Air New Zealand's has launched its longest non-stop flight, with a new Auckland-Chicago route taking off on Friday.
Flight NZ26 departed Auckland International Airport at 4.55pm on Friday and landed at Chicago's O'Hare International Airport at 1pm local time. The route takes about 15 hours northbound and 16 hours southbound. It covers a distance of more than 13,500 km.
It supersedes the Auckland-Houston route as the airline's longest flight, which has a flight time of 13.5 hours. It's also the longest regular non-stop flight to ever land at O'Hare Airport.
The flight represent New Zealand's first ever direct link with the American midwest and is anticipated to provide a convenient link for passengers travelling to other destinations across the US.
The Auckland-Chicago service will operate three times a week, departing Auckland on Wednesday, Friday and Sunday.
Air New Zealand is flying the Boeing 787-9 Dreamliner aircraft on the route.
The airline has been targeting Australian travellers to the United States since launching a campaign in 2016 encouraging them to fly to there via Auckland.
Australian travellers are spoilt for choice on flight options to the US with the days of Los Angeles being the only inbound option long gone and five airlines offering non-stop flights to the US mainland from several Australian cities, in addition to Air NZ's routes via Auckland.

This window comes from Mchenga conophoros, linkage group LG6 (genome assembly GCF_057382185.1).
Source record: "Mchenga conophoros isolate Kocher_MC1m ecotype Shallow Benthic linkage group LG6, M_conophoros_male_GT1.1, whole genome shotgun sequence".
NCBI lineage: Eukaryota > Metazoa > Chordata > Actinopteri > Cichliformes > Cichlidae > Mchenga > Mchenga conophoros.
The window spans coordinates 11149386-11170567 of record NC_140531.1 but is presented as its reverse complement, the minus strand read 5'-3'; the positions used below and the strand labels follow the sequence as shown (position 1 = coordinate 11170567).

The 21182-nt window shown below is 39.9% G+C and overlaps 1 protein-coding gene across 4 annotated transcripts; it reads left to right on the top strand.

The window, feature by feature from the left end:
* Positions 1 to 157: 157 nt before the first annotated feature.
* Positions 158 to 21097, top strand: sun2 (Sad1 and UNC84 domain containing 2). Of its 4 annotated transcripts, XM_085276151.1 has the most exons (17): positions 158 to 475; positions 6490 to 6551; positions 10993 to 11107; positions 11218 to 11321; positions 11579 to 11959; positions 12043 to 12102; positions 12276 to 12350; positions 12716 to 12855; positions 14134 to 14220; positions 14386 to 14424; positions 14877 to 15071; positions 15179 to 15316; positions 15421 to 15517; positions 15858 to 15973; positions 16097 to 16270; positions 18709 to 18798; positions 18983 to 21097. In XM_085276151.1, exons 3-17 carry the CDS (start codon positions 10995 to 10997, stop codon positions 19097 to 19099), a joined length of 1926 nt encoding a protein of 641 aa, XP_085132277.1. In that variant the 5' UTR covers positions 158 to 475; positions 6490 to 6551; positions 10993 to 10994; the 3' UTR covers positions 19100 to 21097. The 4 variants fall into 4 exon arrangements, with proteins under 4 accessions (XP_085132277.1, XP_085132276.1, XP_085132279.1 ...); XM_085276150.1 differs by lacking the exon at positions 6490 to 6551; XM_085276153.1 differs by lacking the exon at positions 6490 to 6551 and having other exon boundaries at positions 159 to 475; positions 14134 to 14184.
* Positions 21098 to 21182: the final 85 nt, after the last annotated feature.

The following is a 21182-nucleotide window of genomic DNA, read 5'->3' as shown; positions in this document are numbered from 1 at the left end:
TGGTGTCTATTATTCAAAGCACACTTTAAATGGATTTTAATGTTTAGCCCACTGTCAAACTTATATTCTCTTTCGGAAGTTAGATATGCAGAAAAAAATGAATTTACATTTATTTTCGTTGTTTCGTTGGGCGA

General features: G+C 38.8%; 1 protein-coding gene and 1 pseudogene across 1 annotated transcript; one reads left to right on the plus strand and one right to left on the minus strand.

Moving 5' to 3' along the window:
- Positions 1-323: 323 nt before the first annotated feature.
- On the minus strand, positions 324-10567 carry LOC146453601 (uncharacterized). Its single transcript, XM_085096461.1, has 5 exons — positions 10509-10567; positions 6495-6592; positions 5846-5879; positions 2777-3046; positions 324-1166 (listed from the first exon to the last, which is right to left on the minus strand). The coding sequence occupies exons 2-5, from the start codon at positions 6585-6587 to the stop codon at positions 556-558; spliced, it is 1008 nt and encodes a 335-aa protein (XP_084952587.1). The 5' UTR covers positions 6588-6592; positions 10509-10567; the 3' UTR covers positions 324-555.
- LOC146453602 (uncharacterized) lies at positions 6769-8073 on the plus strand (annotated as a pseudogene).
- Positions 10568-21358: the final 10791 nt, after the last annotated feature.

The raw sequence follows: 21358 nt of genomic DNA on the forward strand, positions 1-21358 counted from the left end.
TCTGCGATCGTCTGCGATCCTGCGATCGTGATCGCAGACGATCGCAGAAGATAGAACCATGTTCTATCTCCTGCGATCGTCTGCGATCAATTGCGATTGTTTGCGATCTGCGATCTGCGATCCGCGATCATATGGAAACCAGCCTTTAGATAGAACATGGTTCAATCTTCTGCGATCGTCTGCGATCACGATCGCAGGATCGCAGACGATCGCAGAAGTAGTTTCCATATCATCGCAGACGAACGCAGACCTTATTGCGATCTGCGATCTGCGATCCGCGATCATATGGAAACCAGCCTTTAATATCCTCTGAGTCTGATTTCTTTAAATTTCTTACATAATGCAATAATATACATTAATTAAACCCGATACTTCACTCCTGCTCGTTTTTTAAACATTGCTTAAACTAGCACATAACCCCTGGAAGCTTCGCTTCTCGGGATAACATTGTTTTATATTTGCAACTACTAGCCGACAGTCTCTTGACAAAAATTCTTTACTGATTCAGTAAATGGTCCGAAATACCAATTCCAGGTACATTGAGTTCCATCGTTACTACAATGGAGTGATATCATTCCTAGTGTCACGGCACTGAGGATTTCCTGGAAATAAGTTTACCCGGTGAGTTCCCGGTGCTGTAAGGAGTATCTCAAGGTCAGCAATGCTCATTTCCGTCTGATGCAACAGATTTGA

These include Qantas (LA, San Francisco and Dallas), Virgin Australia (LA), United Airlines (LA, San Francisco and Houston), American Airlines (LA) and Delta Air Lines (LA). Air New Zealand now offers flights from Australia via Auckland to LA, Chicago, San Francisco and Houston.
Non-stop, ultra-long-haul flights have become increasingly popular with airlines in recent years, as more fuel-efficient aircraft capable of longer distances have been developed.
Qantas is aiming to launch non-stop flights from Australia's east coast capitals to New York as part of its Project Sunrise plan, aiming to take off in 2022, which would also include non-stop flights to London. At present no aircraft can make these distances, but Qantas has thrown down a challenge to manufacturers Airbus and Boeing to develop a plane that can.